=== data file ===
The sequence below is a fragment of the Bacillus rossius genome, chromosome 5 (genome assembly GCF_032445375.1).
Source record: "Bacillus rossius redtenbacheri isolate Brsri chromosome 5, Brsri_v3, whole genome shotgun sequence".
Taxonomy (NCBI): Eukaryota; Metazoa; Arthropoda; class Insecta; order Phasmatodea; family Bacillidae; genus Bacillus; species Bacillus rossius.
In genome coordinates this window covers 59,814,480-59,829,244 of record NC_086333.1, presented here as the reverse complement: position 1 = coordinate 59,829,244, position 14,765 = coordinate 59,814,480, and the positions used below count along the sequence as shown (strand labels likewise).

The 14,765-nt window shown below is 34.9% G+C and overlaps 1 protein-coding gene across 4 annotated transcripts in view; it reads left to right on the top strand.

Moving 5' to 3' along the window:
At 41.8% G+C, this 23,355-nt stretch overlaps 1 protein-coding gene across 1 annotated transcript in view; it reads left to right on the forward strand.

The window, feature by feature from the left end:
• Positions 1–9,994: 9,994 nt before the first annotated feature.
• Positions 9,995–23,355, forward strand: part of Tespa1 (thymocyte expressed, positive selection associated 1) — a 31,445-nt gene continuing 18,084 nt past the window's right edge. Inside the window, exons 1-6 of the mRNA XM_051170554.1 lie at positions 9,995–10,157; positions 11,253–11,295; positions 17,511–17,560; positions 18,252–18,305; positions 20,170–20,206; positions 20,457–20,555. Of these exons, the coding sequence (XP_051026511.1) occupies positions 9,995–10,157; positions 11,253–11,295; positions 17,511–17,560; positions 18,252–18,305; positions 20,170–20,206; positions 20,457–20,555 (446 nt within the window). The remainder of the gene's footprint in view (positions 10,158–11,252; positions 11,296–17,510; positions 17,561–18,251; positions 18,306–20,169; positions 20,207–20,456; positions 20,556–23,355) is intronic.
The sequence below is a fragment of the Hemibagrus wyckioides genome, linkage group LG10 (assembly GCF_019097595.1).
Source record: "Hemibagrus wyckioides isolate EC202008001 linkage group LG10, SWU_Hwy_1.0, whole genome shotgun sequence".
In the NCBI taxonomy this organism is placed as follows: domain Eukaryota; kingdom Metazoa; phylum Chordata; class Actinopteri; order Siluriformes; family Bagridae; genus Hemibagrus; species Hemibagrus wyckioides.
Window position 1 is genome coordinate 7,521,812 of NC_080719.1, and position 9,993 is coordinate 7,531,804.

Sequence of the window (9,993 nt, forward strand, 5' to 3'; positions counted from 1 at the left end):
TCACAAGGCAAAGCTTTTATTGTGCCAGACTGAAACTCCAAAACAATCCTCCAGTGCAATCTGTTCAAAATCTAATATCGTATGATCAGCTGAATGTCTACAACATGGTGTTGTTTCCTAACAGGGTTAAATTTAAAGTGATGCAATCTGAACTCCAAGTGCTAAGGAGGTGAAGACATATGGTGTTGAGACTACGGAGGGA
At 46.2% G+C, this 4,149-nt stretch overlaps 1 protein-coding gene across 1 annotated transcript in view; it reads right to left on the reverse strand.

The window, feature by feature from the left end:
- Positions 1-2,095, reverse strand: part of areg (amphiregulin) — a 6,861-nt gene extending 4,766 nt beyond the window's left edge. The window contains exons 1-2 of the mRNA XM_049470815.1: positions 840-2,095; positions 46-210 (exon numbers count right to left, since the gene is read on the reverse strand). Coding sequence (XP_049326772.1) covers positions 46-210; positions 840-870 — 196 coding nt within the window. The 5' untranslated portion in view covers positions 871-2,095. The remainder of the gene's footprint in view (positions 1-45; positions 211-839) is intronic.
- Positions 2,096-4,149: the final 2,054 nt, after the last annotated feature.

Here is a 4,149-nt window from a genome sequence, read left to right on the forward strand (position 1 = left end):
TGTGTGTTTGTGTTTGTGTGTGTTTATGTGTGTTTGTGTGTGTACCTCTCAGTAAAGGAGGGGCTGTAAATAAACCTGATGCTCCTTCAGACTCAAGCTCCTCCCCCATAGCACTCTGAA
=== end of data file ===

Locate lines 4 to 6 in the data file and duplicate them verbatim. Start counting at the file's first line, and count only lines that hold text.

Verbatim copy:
In genome coordinates this window covers 59,814,480-59,829,244 of record NC_086333.1, presented here as the reverse complement: position 1 = coordinate 59,829,244, position 14,765 = coordinate 59,814,480, and the positions used below count along the sequence as shown (strand labels likewise).

The 14,765-nt window shown below is 34.9% G+C and overlaps 1 protein-coding gene across 4 annotated transcripts in view; it reads left to right on the top strand.

Moving 5' to 3' along the window: